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The Education of Example.

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nous one, it is because we cannot make it so. We are fully employed-head, heart and hands-about that which we deem more important than laying plans for the education of our children, or attempting to carry those plans into execution.

Let the customs, in this respect, be changed. Let christianity be applied to the regulation of our families. Let provision be made for training up our children, not for ourselves, not for themselves, but for God. Let every thing else, in our arrangement, our business, our very diversions, all tend to this. On this let our first thoughts of the morning, next to our thoughts of God, be fully employed. Let the council' be often called to consult what to do, and how to do it. Young parents, of twenty, twenty five or thirty-nay, of forty, even-who have not yet perceived any want of counsel and co-operation, have never yet felt as they ought, their responsibilities.

How shall the child be educated physically? What is best in regard to his air, dress, temperature, exercise, food, sleep, &c.? Every article of food he eats, every garment he wears, his bed clothing, the quantities of all these—and a thousand things we cannot now name, demand attentive consideration. His companions, at home and at school ; his books ; his pictures; his lessons ;: his exercises ; his recreations-are not these of as much importance as the news from Spain, from London, or even from Washington? Are they not of as much consequence as the last novel, the last public execution, the last marriage, the last seduction, the last failure, the last dress of Victoria, the rise or fall of bank stock, and the last news from Fletcher the phrenologist?

We wonder, when we think of it, what parents mean in overlooking the vanity of their children. Here they are consigned to their care--their minds active, their bodies growing, their moral characters forming—and of what are the materials? We do not so much care whether the breakfast consists of flesh, fish, soup, or bread—though even this is a matter of no little moinent—as whether the mental and moral food which is taken be wholesome. Who are the persons at breakfast table? What are their habits? Are they vulgar, slovenly, gluttonous; and are they likely to make the children so, by their example? Is their conversation slanderous, abusive, worldly, selfish, polluting? Is it even unimproving? For we have no right to suffer it to be so. We are bound to make it what it should be. Better our children should be solitaries—almost so--than to sit at table, or go to school, or play with companions where they will inevitably be spoiled. And yet if the society about them is what it should be, the more there is of it-to a reasonable extent- the better. 402

Commom Error of Young Parents.

How happy then the parents who can control this matter! How happy when they can be much in their children's presence themselves! When this is impossible, however, how happy when they can leave their aged parents, with heads full of practical wisdom, and hearts full of love, to act in their stead? And are these aged and experienced teachers to be overlooked, when they are so much needed? Is the best school in the world to be vacated, because we are determined to place no confidence in the teachers ?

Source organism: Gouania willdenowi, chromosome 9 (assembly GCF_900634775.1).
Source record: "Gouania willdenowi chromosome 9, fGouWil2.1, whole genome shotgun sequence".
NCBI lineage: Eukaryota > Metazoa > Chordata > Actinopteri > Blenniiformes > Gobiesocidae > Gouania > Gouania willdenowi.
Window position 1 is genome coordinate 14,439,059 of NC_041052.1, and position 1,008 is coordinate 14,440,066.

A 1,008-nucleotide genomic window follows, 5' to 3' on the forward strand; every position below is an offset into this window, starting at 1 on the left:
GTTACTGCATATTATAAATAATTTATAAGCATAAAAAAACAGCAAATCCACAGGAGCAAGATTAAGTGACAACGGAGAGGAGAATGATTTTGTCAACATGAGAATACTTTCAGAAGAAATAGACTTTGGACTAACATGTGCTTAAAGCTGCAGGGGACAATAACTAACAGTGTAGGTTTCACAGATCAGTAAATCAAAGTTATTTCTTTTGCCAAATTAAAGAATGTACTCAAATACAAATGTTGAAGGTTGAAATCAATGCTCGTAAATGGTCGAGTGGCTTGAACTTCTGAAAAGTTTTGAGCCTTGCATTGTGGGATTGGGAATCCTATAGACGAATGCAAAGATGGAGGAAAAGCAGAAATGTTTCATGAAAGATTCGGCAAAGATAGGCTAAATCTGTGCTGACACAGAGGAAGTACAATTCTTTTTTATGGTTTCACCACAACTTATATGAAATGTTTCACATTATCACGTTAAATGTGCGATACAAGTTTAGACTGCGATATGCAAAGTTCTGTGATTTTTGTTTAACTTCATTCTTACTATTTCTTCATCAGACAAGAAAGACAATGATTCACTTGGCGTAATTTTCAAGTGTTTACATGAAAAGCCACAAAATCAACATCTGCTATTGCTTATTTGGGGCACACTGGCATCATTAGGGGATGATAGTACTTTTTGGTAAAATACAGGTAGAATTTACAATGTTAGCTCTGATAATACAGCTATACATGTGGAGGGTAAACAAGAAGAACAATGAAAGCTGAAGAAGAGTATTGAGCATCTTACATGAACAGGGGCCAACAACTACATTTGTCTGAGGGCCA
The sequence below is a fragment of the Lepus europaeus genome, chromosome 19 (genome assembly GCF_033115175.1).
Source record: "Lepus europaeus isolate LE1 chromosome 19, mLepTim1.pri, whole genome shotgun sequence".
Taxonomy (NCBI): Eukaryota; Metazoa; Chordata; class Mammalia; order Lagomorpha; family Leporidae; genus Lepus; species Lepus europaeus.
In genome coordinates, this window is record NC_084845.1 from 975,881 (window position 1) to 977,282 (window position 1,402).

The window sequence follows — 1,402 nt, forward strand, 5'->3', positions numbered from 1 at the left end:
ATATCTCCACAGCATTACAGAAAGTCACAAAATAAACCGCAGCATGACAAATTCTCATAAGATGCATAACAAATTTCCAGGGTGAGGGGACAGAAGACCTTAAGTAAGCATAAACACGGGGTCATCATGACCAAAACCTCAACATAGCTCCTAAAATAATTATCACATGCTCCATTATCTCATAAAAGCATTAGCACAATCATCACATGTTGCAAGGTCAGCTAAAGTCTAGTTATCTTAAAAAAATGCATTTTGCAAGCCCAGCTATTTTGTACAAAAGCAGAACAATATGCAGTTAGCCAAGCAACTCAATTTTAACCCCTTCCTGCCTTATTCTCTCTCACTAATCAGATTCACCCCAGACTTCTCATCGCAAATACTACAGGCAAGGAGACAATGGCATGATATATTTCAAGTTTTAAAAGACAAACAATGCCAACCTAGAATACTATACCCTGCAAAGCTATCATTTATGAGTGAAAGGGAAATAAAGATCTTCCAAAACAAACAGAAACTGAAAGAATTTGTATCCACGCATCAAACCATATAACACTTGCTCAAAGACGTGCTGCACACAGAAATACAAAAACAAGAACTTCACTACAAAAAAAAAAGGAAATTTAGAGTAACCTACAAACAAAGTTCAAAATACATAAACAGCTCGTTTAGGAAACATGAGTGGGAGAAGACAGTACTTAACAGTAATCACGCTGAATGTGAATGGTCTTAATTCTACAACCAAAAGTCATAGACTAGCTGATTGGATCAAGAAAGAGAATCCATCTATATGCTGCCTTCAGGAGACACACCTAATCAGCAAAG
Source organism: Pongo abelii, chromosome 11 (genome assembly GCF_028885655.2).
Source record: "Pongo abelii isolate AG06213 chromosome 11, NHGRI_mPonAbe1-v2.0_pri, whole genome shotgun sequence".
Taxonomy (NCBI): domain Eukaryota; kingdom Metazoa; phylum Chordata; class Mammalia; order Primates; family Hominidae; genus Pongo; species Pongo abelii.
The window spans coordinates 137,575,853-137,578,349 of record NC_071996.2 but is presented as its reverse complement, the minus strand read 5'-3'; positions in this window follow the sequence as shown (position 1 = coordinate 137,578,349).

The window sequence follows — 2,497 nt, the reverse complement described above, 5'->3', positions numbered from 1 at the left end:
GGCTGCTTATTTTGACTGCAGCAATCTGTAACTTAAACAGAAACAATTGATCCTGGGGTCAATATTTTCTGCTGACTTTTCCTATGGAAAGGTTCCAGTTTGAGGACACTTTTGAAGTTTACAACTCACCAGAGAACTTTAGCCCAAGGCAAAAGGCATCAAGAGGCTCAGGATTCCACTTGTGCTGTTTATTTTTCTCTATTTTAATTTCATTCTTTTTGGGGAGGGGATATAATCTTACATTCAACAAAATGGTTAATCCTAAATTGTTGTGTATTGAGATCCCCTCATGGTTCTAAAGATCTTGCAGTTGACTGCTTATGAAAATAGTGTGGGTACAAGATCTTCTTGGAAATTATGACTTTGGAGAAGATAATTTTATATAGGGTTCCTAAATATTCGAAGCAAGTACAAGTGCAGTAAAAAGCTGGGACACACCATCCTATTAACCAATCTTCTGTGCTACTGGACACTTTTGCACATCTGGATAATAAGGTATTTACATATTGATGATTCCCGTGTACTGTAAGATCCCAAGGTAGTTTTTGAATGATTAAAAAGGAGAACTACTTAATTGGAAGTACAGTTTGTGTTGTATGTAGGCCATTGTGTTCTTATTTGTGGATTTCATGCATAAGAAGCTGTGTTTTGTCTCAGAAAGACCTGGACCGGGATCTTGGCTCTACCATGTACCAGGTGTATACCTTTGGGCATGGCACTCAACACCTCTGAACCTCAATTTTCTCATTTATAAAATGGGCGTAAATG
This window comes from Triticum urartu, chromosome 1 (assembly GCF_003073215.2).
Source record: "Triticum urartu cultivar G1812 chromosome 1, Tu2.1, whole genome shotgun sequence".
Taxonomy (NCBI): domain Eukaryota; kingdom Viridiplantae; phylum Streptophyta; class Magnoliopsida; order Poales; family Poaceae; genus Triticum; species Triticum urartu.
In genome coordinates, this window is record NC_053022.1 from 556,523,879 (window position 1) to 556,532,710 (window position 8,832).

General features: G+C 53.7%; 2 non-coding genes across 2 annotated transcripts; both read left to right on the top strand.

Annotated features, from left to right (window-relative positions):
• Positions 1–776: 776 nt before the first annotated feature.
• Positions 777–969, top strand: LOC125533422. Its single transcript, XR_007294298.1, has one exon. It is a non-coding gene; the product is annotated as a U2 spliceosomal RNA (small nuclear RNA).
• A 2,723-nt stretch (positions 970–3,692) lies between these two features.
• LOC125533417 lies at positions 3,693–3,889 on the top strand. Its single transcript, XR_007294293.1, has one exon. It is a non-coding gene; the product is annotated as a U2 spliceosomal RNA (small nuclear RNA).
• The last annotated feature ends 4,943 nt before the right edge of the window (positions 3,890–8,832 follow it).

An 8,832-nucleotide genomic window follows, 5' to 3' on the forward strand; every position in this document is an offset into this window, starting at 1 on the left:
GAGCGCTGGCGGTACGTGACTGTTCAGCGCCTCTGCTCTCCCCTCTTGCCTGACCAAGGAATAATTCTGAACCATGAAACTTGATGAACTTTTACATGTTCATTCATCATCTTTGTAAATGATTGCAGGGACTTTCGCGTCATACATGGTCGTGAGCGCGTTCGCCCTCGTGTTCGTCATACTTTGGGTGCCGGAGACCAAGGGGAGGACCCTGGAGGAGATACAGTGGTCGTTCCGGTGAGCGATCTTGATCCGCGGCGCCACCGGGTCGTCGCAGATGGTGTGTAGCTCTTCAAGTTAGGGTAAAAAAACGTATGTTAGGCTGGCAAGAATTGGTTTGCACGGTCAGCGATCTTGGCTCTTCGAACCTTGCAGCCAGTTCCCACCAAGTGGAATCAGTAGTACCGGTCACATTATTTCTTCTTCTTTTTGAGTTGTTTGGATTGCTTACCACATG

For what purpose has the Father of all given to the young such an unconquerable delight in hearing stories from the old, and to the old such an irrepressible desire to relate them to the young? Is there no meaning in all this? Are not here our teachers, and lessons, and scholars? Are not the united efforts of parents and grandparents the very means which God has designed for the world's education ? Are there any substitutes for it? Has not all our education-physical, moral and inteilectual-hitherto fallen so infinitely short of what it should be, because the foundation has not been properly laid in the familybecause natural monitors, teachers and professors have not done their duty?

We do not speak without reflection when we say that the value of the aged as teachers—mere teachers of knowledge-in conjunction with the efforts of parents, have never yet begun to be estimated by the community at large. It is not long since we heard a lawyer of some distinction say that no man was able to teach after he was forty years old. Such a sentiment is quite too common. Mankind tend to become what they are taken to be. The old are taken to be good for nothing, and good for nothing they soon become. Let us take them to be our teachers sent down to us from heaven as such, and it will not be long ere they will become so, and prove themselves worthy of their profession.

It is still objected that people, as they grow old, whether parents or grandparents, do, after all, become more indulgent; and that the younger children in a family are not brought up with the same strictness as the elder. But granting it were so, it is easily accounted for; and instead of forming an objection to the views we entertain, only serves to confirm them and enhance their importance.

The truth is that young parents begin too confident in themselves, when they set out in life. The world grows wiser they suppose, and they wiser than those around them-are sure of governing their children better. They are by no means going to have them behave as many other children do. So they go

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Great Value of Experience. to work, and what is wanting in real wisdom, they make up in zeal.* But their zeal soon cools; and after a few years, it is ten to one but they go to the opposite extreme, and instead of being too strict with their children, become too indulgent. But this only shows the necessity of grandparents. Let these be called in to aid us, when we set out. Let their experience and prudence temper our zeal. It would be the very means of preventing our going to the other extreme, that of too much indulgence, and is therefore an argument in favor of the very system of education we are recommending.

Ten or twelve years ago, a worthy judge of probate whom we knew, was dismissed from his office without the shadow of a real cause, and an inexperienced boy' appointed, in his stead. Twenty or thirty years had given the old gentleman a fund of experience which worlds of money cannot buy, but which he could not transfer to his successor. It was impossible. He could have used it fifteen or twenty years to great public good, but it was not transferable. It was therefore buried to the worldrather we should say knocked on the head. Is this right? Have we any business to squander such valuable property-such long and hard bought experience ? Yet this we do in regard to our aged parents. When twenty or thirty years have been spent in acquiring a fund of the most valuable knowledge in the world, what do we, by the customs of society, but bury them, or what is worse, knock their experience on the head.